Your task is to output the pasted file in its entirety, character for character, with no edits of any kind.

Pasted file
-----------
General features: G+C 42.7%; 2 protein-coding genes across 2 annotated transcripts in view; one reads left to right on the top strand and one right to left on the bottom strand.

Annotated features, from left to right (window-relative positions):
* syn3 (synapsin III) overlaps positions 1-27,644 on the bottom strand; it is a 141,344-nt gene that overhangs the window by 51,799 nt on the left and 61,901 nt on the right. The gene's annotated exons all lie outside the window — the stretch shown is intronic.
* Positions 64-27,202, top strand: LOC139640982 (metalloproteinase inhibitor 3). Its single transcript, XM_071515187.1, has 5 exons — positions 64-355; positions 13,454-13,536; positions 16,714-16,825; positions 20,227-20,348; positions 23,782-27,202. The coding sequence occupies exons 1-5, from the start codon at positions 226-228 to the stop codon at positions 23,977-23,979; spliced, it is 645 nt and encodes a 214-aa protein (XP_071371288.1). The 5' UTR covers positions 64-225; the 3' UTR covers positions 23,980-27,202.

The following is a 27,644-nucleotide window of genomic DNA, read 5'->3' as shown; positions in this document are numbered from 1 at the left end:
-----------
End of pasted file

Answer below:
General features: G+C 42.7%; 2 protein-coding genes across 2 annotated transcripts in view; one reads left to right on the top strand and one right to left on the bottom strand.

Annotated features, from left to right (window-relative positions):
* syn3 (synapsin III) overlaps positions 1-27,644 on the bottom strand; it is a 141,344-nt gene that overhangs the window by 51,799 nt on the left and 61,901 nt on the right. The gene's annotated exons all lie outside the window — the stretch shown is intronic.
* Positions 64-27,202, top strand: LOC139640982 (metalloproteinase inhibitor 3). Its single transcript, XM_071515187.1, has 5 exons — positions 64-355; positions 13,454-13,536; positions 16,714-16,825; positions 20,227-20,348; positions 23,782-27,202. The coding sequence occupies exons 1-5, from the start codon at positions 226-228 to the stop codon at positions 23,977-23,979; spliced, it is 645 nt and encodes a 214-aa protein (XP_071371288.1). The 5' UTR covers positions 64-225; the 3' UTR covers positions 23,980-27,202.

The following is a 27,644-nucleotide window of genomic DNA, read 5'->3' as shown; positions in this document are numbered from 1 at the left end: